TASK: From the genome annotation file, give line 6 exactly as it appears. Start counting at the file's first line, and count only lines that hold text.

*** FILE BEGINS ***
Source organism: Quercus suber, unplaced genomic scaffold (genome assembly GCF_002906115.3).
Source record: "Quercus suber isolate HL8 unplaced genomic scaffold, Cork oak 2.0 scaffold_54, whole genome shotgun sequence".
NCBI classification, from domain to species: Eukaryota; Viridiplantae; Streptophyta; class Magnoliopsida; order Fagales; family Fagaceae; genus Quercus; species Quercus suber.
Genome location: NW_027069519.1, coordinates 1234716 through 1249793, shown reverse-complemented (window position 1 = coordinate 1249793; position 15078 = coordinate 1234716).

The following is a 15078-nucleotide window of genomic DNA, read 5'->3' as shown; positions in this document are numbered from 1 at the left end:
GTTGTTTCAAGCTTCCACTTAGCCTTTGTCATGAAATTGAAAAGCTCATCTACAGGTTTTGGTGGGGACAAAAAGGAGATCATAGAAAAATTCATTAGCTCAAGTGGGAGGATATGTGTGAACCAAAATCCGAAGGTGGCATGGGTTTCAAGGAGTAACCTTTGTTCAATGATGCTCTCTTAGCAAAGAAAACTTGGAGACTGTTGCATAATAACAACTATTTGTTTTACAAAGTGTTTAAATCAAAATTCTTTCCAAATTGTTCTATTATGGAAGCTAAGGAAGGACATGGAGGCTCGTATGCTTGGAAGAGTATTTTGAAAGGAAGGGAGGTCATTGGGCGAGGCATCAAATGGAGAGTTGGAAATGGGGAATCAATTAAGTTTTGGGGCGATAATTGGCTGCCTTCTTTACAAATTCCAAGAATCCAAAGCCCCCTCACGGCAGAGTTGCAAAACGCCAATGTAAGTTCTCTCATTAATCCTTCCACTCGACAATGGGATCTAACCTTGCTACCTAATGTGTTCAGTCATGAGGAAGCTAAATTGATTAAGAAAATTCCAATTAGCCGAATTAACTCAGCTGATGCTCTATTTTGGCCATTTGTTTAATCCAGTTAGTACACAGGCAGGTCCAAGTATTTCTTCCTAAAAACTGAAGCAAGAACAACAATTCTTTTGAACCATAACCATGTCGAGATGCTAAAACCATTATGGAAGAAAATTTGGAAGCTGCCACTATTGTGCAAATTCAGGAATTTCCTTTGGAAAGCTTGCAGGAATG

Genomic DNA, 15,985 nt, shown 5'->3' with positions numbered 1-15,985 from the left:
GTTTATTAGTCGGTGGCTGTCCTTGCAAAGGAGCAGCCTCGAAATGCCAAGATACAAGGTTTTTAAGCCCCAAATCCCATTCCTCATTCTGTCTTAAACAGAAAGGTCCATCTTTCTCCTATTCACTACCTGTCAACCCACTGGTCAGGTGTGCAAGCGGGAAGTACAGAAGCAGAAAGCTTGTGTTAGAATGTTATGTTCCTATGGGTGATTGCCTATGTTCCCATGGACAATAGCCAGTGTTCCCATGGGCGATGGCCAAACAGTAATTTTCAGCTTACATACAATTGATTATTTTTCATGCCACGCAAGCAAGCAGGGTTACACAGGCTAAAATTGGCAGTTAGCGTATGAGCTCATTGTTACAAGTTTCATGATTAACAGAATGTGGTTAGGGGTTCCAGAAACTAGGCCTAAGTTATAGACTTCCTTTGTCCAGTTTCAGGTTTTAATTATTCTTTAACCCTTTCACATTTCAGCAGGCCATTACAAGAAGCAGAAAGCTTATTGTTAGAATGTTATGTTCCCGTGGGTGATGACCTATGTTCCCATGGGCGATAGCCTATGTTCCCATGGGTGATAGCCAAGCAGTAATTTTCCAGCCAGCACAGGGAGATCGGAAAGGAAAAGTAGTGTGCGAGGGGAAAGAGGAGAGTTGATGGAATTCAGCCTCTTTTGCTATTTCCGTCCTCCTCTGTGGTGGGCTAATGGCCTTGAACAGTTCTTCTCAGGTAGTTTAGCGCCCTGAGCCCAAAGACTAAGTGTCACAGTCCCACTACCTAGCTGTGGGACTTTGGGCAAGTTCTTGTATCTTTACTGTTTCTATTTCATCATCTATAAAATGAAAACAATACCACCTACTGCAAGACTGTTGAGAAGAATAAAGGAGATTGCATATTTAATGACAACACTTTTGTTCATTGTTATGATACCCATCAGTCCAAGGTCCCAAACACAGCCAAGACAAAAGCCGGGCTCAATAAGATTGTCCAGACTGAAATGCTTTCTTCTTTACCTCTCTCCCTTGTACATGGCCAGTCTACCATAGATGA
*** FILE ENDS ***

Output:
GTTGTTTCAAGCTTCCACTTAGCCTTTGTCATGAAATTGAAAAGCTCATCTACAGGTTTTGGTGGGGACAAAAAGGAGATCATAGAAAAATTCATTAGCTCAAGTGGGAGGATATGTGTGAACCAAAATCCGAAGGTGGCATGGGTTTCAAGGAGTAACCTTTGTTCAATGATGCTCTCTTAGCAAAGAAAACTTGGAGACTGTTGCATAATAACAACTATTTGTTTTACAAAGTGTTTAAATCAAAATTCTTTCCAAATTGTTCTATTATGGAAGCTAAGGAAGGACATGGAGGCTCGTATGCTTGGAAGAGTATTTTGAAAGGAAGGGAGGTCATTGGGCGAGGCATCAAATGGAGAGTTGGAAATGGGGAATCAATTAAGTTTTGGGGCGATAATTGGCTGCCTTCTTTACAAATTCCAAGAATCCAAAGCCCCCTCACGGCAGAGTTGCAAAACGCCAATGTAAGTTCTCTCATTAATCCTTCCACTCGACAATGGGATCTAACCTTGCTACCTAATGTGTTCAGTCATGAGGAAGCTAAATTGATTAAGAAAATTCCAATTAGCCGAATTAACTCAGCTGATGCTCTATTTTGGCCATTTGTTTAATCCAGTTAGTACACAGGCAGGTCCAAGTATTTCTTCCTAAAAACTGAAGCAAGAACAACAATTCTTTTGAACCATAACCATGTCGAGATGCTAAAACCATTATGGAAGAAAATTTGGAAGCTGCCACTATTGTGCAAATTCAGGAATTTCCTTTGGAAAGCTTGCAGGAATG